October 17, 2002

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Village agrees to pay $22,000—Former officer, Village settle suit

Former Yellow Springs police officer Kimberly D. Monhollen and the Village last month settled Monhollen’s sexual harassment lawsuit, avoiding a court battle.

According to the settlement agreement, the Village agreed to pay Monhollen $22,000. Monhollen agreed to drop her suit, which claimed she suffered sexual harassment while she was a member of the Yellow Springs Police Department. Monhollen originally wanted $600,000 in damages.

In the agreement, the Village “expressly” denied the allegations claimed in the suit.

In a statement released as part of a report presented at Village Council’s meeting earlier this month, Village Manager Rob Hillard said the Village agreed to settle the suit after its insurance company decided it was “less costly than continuing to pay legal fees and other litigation expenses.”

“The decision was based purely on economics, and not upon the merits of the case. The Village reluctantly decided to accept the insurance company’s decision,” Hillard said in the statement.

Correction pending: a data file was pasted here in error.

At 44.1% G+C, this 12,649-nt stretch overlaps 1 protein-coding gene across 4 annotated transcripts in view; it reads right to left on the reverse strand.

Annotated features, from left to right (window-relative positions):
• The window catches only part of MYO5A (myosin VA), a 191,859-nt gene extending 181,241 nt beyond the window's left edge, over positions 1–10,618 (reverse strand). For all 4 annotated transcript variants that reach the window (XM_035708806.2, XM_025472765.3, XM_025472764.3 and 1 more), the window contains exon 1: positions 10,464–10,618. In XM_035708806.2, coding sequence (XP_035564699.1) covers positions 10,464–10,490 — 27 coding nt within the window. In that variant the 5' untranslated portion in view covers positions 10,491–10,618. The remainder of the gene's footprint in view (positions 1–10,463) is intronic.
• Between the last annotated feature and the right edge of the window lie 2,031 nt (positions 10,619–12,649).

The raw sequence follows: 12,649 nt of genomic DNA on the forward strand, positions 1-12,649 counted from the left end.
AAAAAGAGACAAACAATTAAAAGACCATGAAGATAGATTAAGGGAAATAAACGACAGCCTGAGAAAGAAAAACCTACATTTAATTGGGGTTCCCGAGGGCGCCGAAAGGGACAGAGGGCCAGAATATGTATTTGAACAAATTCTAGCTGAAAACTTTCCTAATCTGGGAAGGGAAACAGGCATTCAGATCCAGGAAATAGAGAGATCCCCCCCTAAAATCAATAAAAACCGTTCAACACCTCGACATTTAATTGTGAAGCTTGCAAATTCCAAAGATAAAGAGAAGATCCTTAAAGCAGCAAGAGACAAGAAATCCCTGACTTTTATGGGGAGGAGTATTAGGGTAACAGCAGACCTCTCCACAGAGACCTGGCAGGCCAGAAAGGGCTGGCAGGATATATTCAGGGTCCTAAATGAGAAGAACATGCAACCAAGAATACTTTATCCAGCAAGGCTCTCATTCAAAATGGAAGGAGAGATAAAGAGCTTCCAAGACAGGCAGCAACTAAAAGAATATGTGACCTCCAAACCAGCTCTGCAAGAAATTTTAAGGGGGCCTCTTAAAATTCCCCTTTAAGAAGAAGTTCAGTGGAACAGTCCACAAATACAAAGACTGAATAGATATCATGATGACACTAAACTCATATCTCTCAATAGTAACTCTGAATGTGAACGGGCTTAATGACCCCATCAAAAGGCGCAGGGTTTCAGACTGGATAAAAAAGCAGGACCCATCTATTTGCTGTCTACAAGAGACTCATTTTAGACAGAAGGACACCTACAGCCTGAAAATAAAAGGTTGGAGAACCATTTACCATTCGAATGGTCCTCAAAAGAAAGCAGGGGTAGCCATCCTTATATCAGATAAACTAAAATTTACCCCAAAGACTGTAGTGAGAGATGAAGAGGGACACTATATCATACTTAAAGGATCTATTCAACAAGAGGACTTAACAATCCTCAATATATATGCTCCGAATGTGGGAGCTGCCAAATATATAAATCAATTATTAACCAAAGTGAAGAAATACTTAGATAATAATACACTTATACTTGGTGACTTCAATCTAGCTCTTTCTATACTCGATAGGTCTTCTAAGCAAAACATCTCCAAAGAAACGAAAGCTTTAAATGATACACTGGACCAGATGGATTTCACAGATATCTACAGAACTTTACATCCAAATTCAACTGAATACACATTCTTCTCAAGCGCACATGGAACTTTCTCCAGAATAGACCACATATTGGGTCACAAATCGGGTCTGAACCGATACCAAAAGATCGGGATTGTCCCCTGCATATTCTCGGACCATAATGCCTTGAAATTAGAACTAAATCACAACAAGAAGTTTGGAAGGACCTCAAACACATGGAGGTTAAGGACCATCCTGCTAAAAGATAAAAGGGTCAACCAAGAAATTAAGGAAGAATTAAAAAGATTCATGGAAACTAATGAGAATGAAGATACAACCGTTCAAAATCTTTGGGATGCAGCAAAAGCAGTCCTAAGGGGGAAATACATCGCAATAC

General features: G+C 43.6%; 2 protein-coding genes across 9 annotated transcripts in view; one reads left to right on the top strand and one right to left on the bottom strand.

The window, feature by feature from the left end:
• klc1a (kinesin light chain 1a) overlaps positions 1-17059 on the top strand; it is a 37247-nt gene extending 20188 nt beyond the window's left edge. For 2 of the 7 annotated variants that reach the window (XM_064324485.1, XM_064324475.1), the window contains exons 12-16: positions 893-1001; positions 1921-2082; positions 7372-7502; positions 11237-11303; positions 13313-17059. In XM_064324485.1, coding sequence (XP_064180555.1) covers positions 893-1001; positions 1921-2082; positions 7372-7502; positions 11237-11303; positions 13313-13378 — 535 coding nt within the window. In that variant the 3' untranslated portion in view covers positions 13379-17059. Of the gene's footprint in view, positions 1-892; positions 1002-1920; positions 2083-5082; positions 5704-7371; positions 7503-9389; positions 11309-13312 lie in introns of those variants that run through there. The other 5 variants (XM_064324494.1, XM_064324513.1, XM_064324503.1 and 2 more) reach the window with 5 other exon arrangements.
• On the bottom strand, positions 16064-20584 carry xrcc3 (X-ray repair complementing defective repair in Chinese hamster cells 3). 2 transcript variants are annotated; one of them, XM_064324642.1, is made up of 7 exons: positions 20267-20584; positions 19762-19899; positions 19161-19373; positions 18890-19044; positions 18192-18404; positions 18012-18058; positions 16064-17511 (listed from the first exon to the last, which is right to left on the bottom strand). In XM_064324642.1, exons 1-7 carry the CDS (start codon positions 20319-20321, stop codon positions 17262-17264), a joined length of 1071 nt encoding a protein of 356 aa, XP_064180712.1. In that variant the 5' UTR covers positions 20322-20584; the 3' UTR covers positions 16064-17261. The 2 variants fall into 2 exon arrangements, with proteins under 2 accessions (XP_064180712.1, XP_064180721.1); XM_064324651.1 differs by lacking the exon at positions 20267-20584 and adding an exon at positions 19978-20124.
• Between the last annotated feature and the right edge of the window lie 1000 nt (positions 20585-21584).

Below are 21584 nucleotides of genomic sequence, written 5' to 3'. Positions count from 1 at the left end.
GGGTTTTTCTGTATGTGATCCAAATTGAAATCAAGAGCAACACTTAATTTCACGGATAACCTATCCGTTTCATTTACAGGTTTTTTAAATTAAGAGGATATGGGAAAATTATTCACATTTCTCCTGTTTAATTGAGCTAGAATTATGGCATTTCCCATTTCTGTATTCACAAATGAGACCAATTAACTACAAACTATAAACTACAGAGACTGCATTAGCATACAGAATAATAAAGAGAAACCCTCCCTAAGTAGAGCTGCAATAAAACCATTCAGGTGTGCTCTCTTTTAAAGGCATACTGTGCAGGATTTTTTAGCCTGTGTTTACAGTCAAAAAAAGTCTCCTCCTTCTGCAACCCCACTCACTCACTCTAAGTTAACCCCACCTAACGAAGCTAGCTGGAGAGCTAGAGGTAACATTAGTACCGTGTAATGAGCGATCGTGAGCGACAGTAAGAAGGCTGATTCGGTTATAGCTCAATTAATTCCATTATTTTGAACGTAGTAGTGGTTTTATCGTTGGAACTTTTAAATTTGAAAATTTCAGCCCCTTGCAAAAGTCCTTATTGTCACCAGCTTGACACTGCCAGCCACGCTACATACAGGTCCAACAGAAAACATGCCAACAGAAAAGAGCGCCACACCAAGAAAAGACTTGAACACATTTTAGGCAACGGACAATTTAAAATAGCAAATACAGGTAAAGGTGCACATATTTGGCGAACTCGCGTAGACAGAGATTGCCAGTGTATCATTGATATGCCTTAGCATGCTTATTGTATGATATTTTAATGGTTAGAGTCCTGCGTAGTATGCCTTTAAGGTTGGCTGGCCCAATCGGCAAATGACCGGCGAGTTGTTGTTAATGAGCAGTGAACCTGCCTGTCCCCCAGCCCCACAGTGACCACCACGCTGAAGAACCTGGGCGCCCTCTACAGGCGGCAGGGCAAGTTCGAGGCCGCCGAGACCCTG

Both Hillard and Police Chief Jim Miller said had the case gone to court the Village would have won. “The Village strongly believes that it did absolutely nothing wrong, and had the litigation proceeded to a final judgment, the Village and its employees would have prevailed,” Hillard said.

But Monhollen also contended in an interview Tuesday that she would have won had the suit gone to court. She said she agreed to settle the case because it was the “closest” the Village would come to admitting Monhollen’s allegations were true.

Monhollen said she did not file her suit to benefit financially, but instead she said she sued the Village to bring to light problems she believes exist at the Police Department. Monhollen said she had hoped her suit would change the way female police officers are treated in the department, though she said she is not sure she accomplished that goal.

The settlement was reached in September after both parties held at least one settlement conference a month earlier. It was accepted by Greene County Common Pleas Court, where the case was filed, on Oct. 1, the day the suit was set to go to court.

Monhollen worked for the Police Department from March 1994 to September 1998. According to court documents, she was originally selected as a clerk-dispatcher, became a part-time officer in April 1994, and in October 1995 was promoted to full-time status. Since she left, no female officers have been hired with the Police Department.

In her suit, Monhollen claimed that once she became a full-time member of the police force she was subjected to both disparate treatment because she is a woman, and a “hostile environment based upon her sex.” It also claimed she was wrongfully discharged by the Village.

Monhollen originally filed the suit in March 1999 but then later voluntarily dismissed it. She refiled the suit in March 2001.

The suit named the Village, Miller, former Manager David Heckler and Hillard, who was not with the Village when Monhollen was an officer here, as defendants.


—Robert Mihalek